Blue Sky Wind built the Hopkins Ridge Wind Farm in Columbia County in 2005. Peak output from the project, bought by Puget Sound Energy and transmitted by the Bonneville Power Administration, is 150 megawatts (MW).[13]

Recreation[edit]

Tucannon River near its mid-point

All tributaries of the Tucannon River are closed to fishing, and sections of the Tucannon River are also closed to protect four federally listed threatened and endangered fish species: spring/summer and fall chinook salmon as well as bull trout and steelhead. The areas which are closed protect the main spawning grounds.[14]

Steelhead and bull trout may be caught, following prescribed fishing restrictions. The accessible areas of the Tucannon River are popular fishing areas. The Tucannon winds through national forest, state, and private lands, some of which are in stretches open to fishing. There are eight fishing ponds open to public fishing developed by the Washington Department of Fish and Wildlife and routinely stocked. Rainbow, Deer, Blue, Spring, Curl, Beaver, Watson and fly fishing-only Big Four Lake make up these trout-catching opportunities. Fishing access can also be gained at the Tucannon Fish Hatchery, where the river is bordered by state or national forest land.[14]

The Tucannon Campground is operated by the U.S. Forest Service in the Tucannon River Valley as one of 15 campgrounds in the Pomeroy Ranger District.[14]

Washington State Parks operates Camp Wooten Retreat Center on the upper Tucannon River. The center, near Pomeroy, offers cabins, dining and meeting halls, and other accommodations for large groups. Activities include hiking, canoeing on Donnie Lake, swimming in an indoor pool, archery, softball, tennis, and basketball.[15]

See also[edit]

References[edit]

  1. ^ Bright, William (2004). Native American Placenames of the United States. Norman, Oklahoma: University of Oklahoma Press. p. 516. ISBN 0-8061-3576-X. 
  2. ^ Derived from Google Earth using GNIS coordinates
  3. ^ a b c "Tucannon River". Geographic Names Information System. United States Geological Survey. September 10, 1979. Retrieved February 4, 2013.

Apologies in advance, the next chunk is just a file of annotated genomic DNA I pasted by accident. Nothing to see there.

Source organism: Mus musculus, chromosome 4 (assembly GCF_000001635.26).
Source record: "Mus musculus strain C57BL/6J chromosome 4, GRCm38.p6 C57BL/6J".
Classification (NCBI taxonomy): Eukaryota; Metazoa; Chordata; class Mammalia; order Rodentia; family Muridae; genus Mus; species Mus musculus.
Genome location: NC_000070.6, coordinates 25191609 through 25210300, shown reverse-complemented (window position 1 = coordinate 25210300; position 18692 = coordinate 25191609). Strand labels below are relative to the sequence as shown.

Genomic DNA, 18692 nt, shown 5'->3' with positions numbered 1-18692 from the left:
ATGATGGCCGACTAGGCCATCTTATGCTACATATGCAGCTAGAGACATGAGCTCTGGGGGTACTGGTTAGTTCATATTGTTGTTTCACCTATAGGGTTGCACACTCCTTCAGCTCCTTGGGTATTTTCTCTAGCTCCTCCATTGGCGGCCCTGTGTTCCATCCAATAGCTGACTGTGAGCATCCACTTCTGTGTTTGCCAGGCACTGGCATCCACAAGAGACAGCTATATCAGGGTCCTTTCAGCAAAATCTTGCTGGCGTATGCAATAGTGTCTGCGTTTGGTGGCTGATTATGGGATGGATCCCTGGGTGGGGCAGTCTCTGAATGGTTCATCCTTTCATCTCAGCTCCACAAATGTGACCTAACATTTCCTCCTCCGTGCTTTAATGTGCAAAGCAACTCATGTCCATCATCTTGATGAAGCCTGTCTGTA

4. ^ a b "National Hydrography Dataset High-Resolution Flowline Data". United States Geological Survey. Retrieved May 3, 2011. 
  5. ^ a b Covert, John, et al. (1995). "Initial Watershed Assessment Tucannon River Watershed" (PDF). State of Washington. p. 1. Retrieved February 4, 2013. 
  6. ^ "Water-Data Report 2011: 13344500 Tucannon River Near Starbuck, WA" (PDF). United States Geological Survey. Retrieved February 4, 2013. 
  7. ^ United States Geological Survey. "United States Topographic Map". TopoQuest. Retrieved February 4, 2013. 
  8. ^ Montgomery Water Group, et al. (February 1995). "Tucannon River Watershed Initial Assessment" (PDF). Washington State Department of Ecology. Retrieved February 4, 2013. 
  9. ^ a b Trafzer, C.E. & Scheuerman, R.D. (1986). Renegade Tribe; The Palouse Indians and the Invasion of the Inland Pacific Northwest. Washington State University Press, Pullman, Washington. ISBN 0-87422-027-0. 
  10. ^ Captains Lewis and Clarke (sic) (1815). Travels to the Source of the Missouri River and Across the American Continent to the Pacific Ocean II. London: Longman, Hurst, Rees, Orme, and Brown. pp. 238–39. 
  11. ^ Lewis, Meriwether; Clark, William; McMaster, John Bach (1904). History of the Expedition Under the Command of Captains Lewis & Clark...With an Account of the Louisiana Purchase III. New York: A. S. Barnes and Company. pp. 86–87. 
  12. ^ "Letter from the Secretary of War". Washington City: War Department. December 7, 1889. Retrieved February 4, 2013. 
  13. ^ "Hopkins Ridge (Blue Sky) Interconnection". Bonneville Power Administration Transmission. October 26, 2012. Retrieved February 5, 2013. 
  14. ^ a b c U.S. Forest Service Summary of Recreational Opportunities, 2004, copy available at [1]
  15. ^ "Camp Wooten ELC". Washington State Parks. 2013. Retrieved February 5, 2013.